Princess Mononoke’s Real Message Is About More Than the Environment

Hayao Miyazaki’s beloved Princess Mononoke is known mainly for addressing the issue of environmental sustainability vs. industrialization. San, Ashitaka, and the Wolf Clan must stop Lady Eboshi and Jigo from destroying the entire forest and obtaining the head of the Great Forest Spirit.

Princess Mononoke conveyed an admittedly important message about the environment. However, there is one other theme that deserves to be addressed. This theme is about the stigmatization of disease and how disease can isolate individuals in society.

Lady Eboshi's Helping Hand

In Princess Mononoke, Lady Eboshi is labeled as the antagonist. She was the leader of Irontown and ambitiously planned to expand her iron business by cutting down the forest trees. As a result, San and the Wolf Clan tried to stop her. Although Lady Eboshi may appear to be an enemy in the eyes of San and the Wolf Clan, her character is a bit more complex. Lady Eboshi isn’t all that cruel as she demonstrated humility by helping individuals who were powerless and ostracized by society.

Lady Eboshi helped two underrepresented groups: women and the lepers. She bought out several women from the brothels and gave them a second chance at life, where they work in the iron mining business and were trained in using a gun to defend their households. As for the individuals living with leprosy, they also had an opportunity to live fulfilled lives. When Ashitaka visited Iron Town, Lady Eboshi explained the iron mining business to him. She showed him to her secret hideaway, where she introduced him to the people who make the rifles and guns. The people she “hired” have leprosy and had been cast aside from the rest of the world.

At first, Ashitaka saw Lady Eboshi as the enemy for destroying the forest and attacking the spiritual forest creatures as if they were monsters. However, one of the lepers, Osa, defended Lady Eboshi. Osa claimed that Lady Eboshi was the only person who saw them as people when the rest of the world thought of them as monsters for their rotting flesh-like appearances. Like the brothel women, Lady Eboshi gave them a purpose to live.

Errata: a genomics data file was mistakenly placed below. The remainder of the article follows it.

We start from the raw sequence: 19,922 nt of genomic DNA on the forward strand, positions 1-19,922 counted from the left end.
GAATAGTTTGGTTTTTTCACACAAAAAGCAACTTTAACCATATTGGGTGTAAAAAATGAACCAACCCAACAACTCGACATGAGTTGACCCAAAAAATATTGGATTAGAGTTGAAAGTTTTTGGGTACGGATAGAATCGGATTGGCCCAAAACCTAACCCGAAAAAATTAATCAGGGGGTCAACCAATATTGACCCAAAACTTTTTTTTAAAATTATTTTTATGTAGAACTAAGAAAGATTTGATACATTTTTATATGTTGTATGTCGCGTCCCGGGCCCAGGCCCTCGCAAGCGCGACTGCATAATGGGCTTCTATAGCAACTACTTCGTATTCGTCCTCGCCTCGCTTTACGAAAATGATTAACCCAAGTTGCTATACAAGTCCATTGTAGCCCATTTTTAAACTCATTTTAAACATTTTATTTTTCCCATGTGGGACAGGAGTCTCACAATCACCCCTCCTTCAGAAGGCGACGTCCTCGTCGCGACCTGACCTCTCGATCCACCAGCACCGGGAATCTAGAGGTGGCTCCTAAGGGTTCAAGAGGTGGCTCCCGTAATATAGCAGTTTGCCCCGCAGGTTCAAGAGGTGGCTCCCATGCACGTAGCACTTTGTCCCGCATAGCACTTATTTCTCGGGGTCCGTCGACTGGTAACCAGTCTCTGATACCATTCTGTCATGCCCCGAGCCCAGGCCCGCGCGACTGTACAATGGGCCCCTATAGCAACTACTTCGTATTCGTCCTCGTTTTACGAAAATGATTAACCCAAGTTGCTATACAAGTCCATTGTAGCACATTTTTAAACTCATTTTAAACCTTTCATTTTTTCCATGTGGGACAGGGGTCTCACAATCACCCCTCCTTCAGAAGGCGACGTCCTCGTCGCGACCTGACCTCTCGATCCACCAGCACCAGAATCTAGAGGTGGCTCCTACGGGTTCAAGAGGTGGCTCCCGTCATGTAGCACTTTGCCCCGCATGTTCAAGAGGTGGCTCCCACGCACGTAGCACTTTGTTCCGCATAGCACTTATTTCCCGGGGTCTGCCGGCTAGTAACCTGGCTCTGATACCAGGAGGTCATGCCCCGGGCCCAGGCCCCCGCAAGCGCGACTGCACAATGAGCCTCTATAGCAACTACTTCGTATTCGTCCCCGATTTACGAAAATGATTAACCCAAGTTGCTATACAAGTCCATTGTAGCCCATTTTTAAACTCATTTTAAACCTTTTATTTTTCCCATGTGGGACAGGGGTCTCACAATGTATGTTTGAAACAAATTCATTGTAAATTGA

Princess Mononoke's Important Message About Hansen's Disease

Osa is lying down telling Ashitaka why he likes Lady Eboshi.

Leprosy, which is also known as Hansen’s disease, is an infectious disease that can cause individuals to have discoloration to the skin and disfigurement of the toes and hands. The lepers describe their illness as the rotting of the flesh. They hide their physical disfigurements by wrapping their entire bodies with bandages so that they look “normal.”

Ironically, though, Ashitaka is similar to the lepers. Both Ashitaka and the lepers were banished from society because their “illnesses” are curses that cause disfigurement in their physical appearances. Ashitaka had a curse mark on his arm that he covered up with clothing. When Ashitaka felt deep hatred towards Lady Eboshi for destroying the forest, his arm reacted as if it had a mind of its own, reaching for Ashitaka’s sword so that it can kill Lady Eboshi. Upon seeing that cursed hand, many lepers feared him. In this particular scene, it’s ironic that the lepers would fear Ashitaka since they, themselves, are also cursed with physical disfigurement and can easily relate to him. However, one thing is clear. Regardless of whether it’s a disease or a curse, there is still a stigma behind physical disfigurement and serious illnesses.

Although the issue of leprosy is subtle in Princess Mononoke, Hayao Miyazaki wanted to highlight it in the film so that audiences are aware of the disease and how such a disease led those living with it to face discrimination in Japan. In addition, when crafting a story about samurai warriors and farmers, he thought it would be wrong to exclude people with Hansen’s disease since they are also part of society. By showcasing a group of people that lived with leprosy in Princess Mononoke, Miyazaki brings awareness of the disease and how we, as a society, shouldn’t stigmatize and dehumanize individuals who live with specific illnesses and deformities.

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